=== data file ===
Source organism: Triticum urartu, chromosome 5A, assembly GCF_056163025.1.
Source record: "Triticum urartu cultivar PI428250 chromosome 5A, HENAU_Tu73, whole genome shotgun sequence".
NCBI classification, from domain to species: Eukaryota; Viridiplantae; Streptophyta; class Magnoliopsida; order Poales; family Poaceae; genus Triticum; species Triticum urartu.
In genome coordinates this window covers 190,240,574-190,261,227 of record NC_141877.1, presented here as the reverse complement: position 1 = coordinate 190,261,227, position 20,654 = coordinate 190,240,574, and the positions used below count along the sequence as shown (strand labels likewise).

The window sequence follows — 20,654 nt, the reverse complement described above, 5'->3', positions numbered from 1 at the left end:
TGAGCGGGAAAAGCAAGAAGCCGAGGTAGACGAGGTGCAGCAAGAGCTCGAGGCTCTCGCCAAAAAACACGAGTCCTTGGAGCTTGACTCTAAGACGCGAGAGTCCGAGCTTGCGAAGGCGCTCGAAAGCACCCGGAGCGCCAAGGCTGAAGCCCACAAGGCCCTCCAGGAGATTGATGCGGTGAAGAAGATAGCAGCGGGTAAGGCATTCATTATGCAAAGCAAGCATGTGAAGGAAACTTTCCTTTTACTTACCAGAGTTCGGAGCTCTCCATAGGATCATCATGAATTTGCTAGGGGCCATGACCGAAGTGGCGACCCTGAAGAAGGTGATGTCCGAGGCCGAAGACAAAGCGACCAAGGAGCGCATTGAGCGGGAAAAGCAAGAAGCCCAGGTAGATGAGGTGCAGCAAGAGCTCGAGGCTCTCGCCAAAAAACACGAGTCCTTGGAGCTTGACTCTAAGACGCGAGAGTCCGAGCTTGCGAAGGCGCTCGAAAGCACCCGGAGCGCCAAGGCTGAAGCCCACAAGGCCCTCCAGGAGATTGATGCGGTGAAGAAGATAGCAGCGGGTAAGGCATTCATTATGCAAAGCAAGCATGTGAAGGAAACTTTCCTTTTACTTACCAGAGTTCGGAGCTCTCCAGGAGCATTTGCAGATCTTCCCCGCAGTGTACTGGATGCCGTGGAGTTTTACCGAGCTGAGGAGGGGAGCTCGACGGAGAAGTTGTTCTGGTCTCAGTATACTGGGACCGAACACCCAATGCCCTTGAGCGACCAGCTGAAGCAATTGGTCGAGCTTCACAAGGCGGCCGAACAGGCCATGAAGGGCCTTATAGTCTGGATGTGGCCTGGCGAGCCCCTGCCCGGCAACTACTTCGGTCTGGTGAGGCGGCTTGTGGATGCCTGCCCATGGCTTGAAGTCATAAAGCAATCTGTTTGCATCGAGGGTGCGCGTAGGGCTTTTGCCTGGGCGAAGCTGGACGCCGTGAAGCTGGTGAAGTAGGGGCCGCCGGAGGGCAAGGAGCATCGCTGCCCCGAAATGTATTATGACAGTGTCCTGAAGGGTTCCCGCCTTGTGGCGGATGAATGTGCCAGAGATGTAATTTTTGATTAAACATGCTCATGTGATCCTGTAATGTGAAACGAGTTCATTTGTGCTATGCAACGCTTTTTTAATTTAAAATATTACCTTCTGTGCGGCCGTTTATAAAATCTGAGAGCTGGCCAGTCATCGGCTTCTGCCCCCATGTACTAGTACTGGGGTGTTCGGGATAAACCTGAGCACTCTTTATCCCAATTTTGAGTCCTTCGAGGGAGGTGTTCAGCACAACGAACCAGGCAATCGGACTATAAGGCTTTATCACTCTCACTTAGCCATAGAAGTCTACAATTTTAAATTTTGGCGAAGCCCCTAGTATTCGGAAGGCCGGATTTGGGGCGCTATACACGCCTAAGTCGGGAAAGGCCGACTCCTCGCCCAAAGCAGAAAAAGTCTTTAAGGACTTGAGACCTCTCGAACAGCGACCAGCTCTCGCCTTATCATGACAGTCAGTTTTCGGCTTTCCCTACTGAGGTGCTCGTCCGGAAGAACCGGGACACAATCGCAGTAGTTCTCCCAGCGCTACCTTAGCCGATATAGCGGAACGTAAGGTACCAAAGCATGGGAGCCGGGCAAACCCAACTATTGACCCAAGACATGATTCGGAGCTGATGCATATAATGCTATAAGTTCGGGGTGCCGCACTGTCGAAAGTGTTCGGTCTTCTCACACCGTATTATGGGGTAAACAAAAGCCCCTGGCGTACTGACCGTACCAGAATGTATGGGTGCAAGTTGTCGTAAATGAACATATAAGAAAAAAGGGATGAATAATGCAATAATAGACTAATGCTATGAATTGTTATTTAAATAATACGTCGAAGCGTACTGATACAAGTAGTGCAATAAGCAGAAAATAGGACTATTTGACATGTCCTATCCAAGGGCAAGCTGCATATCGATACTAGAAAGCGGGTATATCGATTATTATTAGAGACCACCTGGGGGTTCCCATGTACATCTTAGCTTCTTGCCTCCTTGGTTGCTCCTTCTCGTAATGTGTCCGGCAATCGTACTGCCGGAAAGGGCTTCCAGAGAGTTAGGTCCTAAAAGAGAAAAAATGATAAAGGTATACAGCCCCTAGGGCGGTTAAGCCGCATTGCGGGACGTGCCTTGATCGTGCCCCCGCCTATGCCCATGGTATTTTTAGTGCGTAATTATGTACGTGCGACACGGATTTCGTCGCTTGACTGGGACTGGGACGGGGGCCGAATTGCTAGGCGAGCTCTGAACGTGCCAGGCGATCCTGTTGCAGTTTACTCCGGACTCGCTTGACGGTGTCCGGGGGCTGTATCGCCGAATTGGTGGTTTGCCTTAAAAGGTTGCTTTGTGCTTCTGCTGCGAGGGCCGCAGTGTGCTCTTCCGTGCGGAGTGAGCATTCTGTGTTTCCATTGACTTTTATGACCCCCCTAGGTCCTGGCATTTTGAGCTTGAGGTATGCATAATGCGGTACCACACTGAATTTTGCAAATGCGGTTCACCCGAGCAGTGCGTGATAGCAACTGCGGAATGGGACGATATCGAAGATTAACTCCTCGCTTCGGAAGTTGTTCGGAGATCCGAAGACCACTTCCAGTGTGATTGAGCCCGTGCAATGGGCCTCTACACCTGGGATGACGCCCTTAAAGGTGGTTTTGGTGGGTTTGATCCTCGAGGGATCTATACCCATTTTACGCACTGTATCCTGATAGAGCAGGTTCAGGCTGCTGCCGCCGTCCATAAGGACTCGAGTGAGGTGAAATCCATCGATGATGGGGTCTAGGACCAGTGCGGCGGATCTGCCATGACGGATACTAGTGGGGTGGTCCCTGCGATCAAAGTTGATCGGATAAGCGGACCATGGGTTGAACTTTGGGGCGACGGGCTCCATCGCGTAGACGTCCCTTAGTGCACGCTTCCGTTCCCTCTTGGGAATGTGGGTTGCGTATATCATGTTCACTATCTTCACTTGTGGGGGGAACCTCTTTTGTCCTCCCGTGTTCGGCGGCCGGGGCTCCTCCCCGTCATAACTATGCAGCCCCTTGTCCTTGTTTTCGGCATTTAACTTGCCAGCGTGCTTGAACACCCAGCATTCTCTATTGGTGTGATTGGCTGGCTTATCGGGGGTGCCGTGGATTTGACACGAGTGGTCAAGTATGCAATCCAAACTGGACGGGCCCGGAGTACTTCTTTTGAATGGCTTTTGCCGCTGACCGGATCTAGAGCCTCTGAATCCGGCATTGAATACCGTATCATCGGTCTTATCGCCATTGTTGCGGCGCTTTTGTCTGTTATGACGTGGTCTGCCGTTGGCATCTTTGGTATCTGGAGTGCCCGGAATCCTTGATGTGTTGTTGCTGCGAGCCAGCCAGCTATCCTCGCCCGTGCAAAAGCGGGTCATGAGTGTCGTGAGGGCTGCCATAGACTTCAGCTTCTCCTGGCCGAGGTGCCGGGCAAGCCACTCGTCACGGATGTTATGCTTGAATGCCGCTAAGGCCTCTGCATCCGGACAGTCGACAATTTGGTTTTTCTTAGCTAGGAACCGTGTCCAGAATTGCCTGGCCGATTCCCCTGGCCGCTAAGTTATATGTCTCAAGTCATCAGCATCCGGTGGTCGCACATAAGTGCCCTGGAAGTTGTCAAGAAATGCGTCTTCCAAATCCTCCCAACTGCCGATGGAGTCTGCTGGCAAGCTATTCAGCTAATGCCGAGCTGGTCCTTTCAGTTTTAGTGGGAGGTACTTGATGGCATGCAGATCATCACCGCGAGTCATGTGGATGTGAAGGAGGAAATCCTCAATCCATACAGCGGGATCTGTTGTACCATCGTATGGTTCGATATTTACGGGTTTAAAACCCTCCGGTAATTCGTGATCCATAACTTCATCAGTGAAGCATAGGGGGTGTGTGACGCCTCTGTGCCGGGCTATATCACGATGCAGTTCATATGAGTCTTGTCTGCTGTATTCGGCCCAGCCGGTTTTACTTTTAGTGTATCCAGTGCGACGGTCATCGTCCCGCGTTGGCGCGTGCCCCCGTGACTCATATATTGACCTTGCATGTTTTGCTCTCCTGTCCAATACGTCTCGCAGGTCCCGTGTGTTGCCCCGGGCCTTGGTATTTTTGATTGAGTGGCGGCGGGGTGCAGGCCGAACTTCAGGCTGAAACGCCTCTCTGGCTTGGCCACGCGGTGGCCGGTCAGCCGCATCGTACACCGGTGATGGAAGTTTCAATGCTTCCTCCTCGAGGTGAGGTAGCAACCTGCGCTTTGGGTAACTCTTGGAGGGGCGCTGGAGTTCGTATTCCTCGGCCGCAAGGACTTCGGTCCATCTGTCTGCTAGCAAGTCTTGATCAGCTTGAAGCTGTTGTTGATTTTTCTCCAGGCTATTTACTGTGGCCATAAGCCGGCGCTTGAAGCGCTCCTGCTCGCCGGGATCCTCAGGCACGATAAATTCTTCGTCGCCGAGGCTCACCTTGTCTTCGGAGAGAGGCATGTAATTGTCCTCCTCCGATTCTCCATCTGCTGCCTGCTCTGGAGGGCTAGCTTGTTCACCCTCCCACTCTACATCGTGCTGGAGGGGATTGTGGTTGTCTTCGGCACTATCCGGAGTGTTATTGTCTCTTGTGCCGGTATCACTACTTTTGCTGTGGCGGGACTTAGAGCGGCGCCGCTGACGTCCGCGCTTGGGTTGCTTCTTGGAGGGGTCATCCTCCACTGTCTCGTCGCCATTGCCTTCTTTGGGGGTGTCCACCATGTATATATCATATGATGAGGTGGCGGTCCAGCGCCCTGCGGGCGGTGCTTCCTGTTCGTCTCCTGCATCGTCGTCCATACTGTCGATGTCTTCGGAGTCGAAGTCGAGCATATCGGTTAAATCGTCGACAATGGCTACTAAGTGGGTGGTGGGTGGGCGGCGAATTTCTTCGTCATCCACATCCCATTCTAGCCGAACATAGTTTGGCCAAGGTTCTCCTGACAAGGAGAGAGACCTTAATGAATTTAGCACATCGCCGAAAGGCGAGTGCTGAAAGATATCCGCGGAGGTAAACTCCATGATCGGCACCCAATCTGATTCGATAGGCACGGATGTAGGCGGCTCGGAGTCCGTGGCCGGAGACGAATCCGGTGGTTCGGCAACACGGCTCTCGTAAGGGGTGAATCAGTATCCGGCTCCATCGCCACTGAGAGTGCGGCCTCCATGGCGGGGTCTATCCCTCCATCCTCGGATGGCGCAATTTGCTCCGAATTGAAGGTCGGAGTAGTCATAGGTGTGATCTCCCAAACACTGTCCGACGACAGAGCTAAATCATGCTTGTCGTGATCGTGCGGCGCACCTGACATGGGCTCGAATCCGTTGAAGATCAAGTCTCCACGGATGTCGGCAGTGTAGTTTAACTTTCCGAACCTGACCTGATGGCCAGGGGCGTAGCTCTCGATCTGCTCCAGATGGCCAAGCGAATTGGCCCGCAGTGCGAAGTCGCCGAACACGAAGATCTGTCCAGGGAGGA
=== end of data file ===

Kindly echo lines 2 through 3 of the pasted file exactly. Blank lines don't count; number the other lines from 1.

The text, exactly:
Source record: "Triticum urartu cultivar PI428250 chromosome 5A, HENAU_Tu73, whole genome shotgun sequence".
NCBI classification, from domain to species: Eukaryota; Viridiplantae; Streptophyta; class Magnoliopsida; order Poales; family Poaceae; genus Triticum; species Triticum urartu.